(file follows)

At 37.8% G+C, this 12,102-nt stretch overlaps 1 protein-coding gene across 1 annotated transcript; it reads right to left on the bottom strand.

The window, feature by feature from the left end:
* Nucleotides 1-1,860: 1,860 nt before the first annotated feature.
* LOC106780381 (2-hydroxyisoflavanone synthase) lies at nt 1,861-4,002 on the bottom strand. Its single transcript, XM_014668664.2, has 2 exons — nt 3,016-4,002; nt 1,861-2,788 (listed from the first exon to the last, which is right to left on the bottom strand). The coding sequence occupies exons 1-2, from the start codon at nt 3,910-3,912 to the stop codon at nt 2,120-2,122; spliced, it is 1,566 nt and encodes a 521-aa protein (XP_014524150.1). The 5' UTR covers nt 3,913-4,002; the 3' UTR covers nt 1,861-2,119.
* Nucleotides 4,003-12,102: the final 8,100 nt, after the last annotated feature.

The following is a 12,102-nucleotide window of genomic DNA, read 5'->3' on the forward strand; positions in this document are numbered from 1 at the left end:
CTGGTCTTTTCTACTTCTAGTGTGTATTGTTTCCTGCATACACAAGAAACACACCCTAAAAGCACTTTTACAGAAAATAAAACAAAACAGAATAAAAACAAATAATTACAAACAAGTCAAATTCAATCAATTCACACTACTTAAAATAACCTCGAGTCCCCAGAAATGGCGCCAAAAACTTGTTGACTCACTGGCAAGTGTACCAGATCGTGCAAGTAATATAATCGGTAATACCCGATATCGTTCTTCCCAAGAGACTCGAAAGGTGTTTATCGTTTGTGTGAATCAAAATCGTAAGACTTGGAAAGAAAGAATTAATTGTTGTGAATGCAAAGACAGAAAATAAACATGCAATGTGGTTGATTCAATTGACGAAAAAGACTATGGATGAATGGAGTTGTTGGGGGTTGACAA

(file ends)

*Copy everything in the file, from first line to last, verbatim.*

At 37.8% G+C, this 12,102-nt stretch overlaps 1 protein-coding gene across 1 annotated transcript; it reads right to left on the bottom strand.

The window, feature by feature from the left end:
* Nucleotides 1-1,860: 1,860 nt before the first annotated feature.
* LOC106780381 (2-hydroxyisoflavanone synthase) lies at nt 1,861-4,002 on the bottom strand. Its single transcript, XM_014668664.2, has 2 exons — nt 3,016-4,002; nt 1,861-2,788 (listed from the first exon to the last, which is right to left on the bottom strand). The coding sequence occupies exons 1-2, from the start codon at nt 3,910-3,912 to the stop codon at nt 2,120-2,122; spliced, it is 1,566 nt and encodes a 521-aa protein (XP_014524150.1). The 5' UTR covers nt 3,913-4,002; the 3' UTR covers nt 1,861-2,119.
* Nucleotides 4,003-12,102: the final 8,100 nt, after the last annotated feature.

The following is a 12,102-nucleotide window of genomic DNA, read 5'->3' on the forward strand; positions in this document are numbered from 1 at the left end:
CTGGTCTTTTCTACTTCTAGTGTGTATTGTTTCCTGCATACACAAGAAACACACCCTAAAAGCACTTTTACAGAAAATAAAACAAAACAGAATAAAAACAAATAATTACAAACAAGTCAAATTCAATCAATTCACACTACTTAAAATAACCTCGAGTCCCCAGAAATGGCGCCAAAAACTTGTTGACTCACTGGCAAGTGTACCAGATCGTGCAAGTAATATAATCGGTAATACCCGATATCGTTCTTCCCAAGAGACTCGAAAGGTGTTTATCGTTTGTGTGAATCAAAATCGTAAGACTTGGAAAGAAAGAATTAATTGTTGTGAATGCAAAGACAGAAAATAAACATGCAATGTGGTTGATTCAATTGACGAAAAAGACTATGGATGAATGGAGTTGTTGGGGGTTGACAA